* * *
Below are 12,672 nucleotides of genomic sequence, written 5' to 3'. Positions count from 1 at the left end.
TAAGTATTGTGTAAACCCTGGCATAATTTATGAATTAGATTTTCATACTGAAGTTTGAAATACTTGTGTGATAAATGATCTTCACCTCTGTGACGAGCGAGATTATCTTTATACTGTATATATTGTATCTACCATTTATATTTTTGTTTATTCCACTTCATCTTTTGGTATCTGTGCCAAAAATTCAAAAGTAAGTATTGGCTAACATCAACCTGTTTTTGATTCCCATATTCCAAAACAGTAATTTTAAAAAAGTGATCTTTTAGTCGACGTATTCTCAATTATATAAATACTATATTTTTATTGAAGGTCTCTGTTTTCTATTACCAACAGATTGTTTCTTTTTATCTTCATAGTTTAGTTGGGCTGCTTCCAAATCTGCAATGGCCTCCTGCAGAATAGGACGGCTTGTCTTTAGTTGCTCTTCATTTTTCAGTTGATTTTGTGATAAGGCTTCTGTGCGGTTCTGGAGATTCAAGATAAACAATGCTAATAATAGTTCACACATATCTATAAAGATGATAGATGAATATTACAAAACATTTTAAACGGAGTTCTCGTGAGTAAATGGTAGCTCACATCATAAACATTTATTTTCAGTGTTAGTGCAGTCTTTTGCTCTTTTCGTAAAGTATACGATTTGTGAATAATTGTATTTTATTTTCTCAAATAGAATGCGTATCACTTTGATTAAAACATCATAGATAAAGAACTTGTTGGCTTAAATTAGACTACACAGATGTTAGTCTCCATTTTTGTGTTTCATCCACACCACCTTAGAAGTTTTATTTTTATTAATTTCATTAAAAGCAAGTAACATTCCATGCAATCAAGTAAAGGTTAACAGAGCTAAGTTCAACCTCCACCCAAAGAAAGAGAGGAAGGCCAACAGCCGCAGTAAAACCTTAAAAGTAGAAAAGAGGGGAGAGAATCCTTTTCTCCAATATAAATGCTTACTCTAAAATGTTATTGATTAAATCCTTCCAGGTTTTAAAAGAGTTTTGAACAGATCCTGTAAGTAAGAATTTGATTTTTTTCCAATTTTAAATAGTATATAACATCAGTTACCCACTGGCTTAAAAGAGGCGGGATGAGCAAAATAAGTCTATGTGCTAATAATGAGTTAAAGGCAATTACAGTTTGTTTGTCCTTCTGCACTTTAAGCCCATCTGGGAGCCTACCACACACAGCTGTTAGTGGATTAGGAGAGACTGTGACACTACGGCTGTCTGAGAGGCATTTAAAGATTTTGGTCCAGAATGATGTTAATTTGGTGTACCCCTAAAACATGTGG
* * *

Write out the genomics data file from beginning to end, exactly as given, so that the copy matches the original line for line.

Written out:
Below are 12,672 nucleotides of genomic sequence, written 5' to 3'. Positions count from 1 at the left end.
TAAGTATTGTGTAAACCCTGGCATAATTTATGAATTAGATTTTCATACTGAAGTTTGAAATACTTGTGTGATAAATGATCTTCACCTCTGTGACGAGCGAGATTATCTTTATACTGTATATATTGTATCTACCATTTATATTTTTGTTTATTCCACTTCATCTTTTGGTATCTGTGCCAAAAATTCAAAAGTAAGTATTGGCTAACATCAACCTGTTTTTGATTCCCATATTCCAAAACAGTAATTTTAAAAAAGTGATCTTTTAGTCGACGTATTCTCAATTATATAAATACTATATTTTTATTGAAGGTCTCTGTTTTCTATTACCAACAGATTGTTTCTTTTTATCTTCATAGTTTAGTTGGGCTGCTTCCAAATCTGCAATGGCCTCCTGCAGAATAGGACGGCTTGTCTTTAGTTGCTCTTCATTTTTCAGTTGATTTTGTGATAAGGCTTCTGTGCGGTTCTGGAGATTCAAGATAAACAATGCTAATAATAGTTCACACATATCTATAAAGATGATAGATGAATATTACAAAACATTTTAAACGGAGTTCTCGTGAGTAAATGGTAGCTCACATCATAAACATTTATTTTCAGTGTTAGTGCAGTCTTTTGCTCTTTTCGTAAAGTATACGATTTGTGAATAATTGTATTTTATTTTCTCAAATAGAATGCGTATCACTTTGATTAAAACATCATAGATAAAGAACTTGTTGGCTTAAATTAGACTACACAGATGTTAGTCTCCATTTTTGTGTTTCATCCACACCACCTTAGAAGTTTTATTTTTATTAATTTCATTAAAAGCAAGTAACATTCCATGCAATCAAGTAAAGGTTAACAGAGCTAAGTTCAACCTCCACCCAAAGAAAGAGAGGAAGGCCAACAGCCGCAGTAAAACCTTAAAAGTAGAAAAGAGGGGAGAGAATCCTTTTCTCCAATATAAATGCTTACTCTAAAATGTTATTGATTAAATCCTTCCAGGTTTTAAAAGAGTTTTGAACAGATCCTGTAAGTAAGAATTTGATTTTTTTCCAATTTTAAATAGTATATAACATCAGTTACCCACTGGCTTAAAAGAGGCGGGATGAGCAAAATAAGTCTATGTGCTAATAATGAGTTAAAGGCAATTACAGTTTGTTTGTCCTTCTGCACTTTAAGCCCATCTGGGAGCCTACCACACACAGCTGTTAGTGGATTAGGAGAGACTGTGACACTACGGCTGTCTGAGAGGCATTTAAAGATTTTGGTCCAGAATGATGTTAATTTGGTGTACCCCTAAAACATGTGG